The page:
Abstract

Empathy is often heralded as a vital part of the theatrical experience. Generally understood as the experience of feeling what another person is feeling, it is believed to help actors create more honest performances and to help audiences better understand viewpoints different from their own. These empathic experiences are complicated, however, when applied to stories about characters who commit unforgivably evil acts and may lead people to feel manipulated into justifying or sharing the immoral beliefs of these characters. This thesis argues that for theatre practitioners telling stories about morally reprehensible characters, compassion, involving feelings of care and concern for another person and a desire for their well-being, is a more useful goal. Using the research of Paul Bloom and Tania Singer as well as the theoretical writings of Michael Chekhov and others, the author details several techniques in the fields of playwriting, acting, and dramaturgy to help tailor theatrical works to elicit compassionate reactions instead of empathic ones. Through compassion, theatre practitioners will be better equipped to use theatre to affect positive social change in their communities.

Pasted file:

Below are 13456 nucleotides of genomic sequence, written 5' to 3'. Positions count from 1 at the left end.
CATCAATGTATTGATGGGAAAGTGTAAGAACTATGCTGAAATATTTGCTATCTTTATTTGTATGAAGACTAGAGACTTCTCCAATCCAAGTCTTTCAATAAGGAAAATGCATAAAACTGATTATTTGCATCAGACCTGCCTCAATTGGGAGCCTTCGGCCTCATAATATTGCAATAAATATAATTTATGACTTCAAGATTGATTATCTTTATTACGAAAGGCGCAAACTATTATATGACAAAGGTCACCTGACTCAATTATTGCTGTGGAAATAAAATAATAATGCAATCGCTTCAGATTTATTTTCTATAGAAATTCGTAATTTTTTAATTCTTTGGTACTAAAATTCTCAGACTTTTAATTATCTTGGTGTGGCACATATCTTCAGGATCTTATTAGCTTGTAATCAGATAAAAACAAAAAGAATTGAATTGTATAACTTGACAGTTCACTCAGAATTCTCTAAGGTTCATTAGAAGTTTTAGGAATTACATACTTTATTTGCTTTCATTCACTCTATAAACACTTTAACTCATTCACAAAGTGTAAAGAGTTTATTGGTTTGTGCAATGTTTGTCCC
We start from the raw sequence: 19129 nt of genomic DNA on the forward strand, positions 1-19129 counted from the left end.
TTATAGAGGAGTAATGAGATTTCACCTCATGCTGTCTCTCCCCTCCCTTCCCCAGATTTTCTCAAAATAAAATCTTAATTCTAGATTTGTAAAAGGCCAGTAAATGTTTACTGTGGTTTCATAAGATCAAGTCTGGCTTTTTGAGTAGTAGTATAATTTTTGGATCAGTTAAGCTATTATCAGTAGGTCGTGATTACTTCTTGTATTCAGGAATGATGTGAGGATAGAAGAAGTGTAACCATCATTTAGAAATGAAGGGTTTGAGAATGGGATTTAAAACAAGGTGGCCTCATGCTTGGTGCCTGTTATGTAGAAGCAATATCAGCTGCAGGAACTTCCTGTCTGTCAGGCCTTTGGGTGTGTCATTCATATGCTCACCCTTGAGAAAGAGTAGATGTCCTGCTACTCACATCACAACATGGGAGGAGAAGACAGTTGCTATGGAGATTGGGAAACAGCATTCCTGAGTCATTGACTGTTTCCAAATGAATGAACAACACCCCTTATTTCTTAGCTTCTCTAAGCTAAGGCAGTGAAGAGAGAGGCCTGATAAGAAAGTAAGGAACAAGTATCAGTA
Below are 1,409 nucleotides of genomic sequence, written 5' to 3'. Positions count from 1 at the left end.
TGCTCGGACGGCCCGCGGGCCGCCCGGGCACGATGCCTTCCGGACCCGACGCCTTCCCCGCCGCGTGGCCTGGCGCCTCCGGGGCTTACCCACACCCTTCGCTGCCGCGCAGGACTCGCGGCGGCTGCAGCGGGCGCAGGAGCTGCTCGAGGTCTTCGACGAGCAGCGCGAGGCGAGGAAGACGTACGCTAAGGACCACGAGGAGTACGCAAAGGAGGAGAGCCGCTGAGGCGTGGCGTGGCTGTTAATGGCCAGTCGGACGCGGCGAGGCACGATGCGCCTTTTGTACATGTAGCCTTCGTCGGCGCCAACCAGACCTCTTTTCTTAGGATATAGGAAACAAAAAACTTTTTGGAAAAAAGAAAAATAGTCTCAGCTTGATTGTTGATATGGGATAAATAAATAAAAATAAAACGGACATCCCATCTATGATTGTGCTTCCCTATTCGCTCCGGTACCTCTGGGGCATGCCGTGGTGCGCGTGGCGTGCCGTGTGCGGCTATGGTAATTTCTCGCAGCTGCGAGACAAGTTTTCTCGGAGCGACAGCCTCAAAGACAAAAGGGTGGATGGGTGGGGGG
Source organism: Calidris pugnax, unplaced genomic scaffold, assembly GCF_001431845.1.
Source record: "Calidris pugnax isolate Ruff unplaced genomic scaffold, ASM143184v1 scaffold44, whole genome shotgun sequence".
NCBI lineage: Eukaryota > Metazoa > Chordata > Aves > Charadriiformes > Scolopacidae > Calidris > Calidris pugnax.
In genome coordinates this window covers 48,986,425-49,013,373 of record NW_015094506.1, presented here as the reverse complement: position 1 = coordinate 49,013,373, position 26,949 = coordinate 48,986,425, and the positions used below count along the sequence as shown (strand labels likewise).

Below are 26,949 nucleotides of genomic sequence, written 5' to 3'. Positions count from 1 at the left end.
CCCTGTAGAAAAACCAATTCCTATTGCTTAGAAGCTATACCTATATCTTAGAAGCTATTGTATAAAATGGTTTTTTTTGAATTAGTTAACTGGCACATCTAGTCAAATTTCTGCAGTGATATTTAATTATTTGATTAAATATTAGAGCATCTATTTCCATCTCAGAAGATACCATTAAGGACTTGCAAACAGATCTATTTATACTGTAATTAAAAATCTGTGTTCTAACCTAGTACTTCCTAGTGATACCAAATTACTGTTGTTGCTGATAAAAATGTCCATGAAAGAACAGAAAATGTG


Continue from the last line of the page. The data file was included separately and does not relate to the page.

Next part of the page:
Notes

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Graduation Date

2021

Semester

Spring

Advisor

Listengarten, Julia

Degree

Master of Fine Arts (M.F.A.)

College

College of Arts and Humanities

Department

Theatre

Degree Program

Theatre; Acting

Format

application/pdf

Identifier

CFE0008493; DP0024169

URL

https://purls.library.ucf.edu/go/DP0024169

Language

English

Release Date

5-15-2021

Length of Campus-only Access

None

Access Status

Masters Thesis (Open Access)

Included in

Acting Commons

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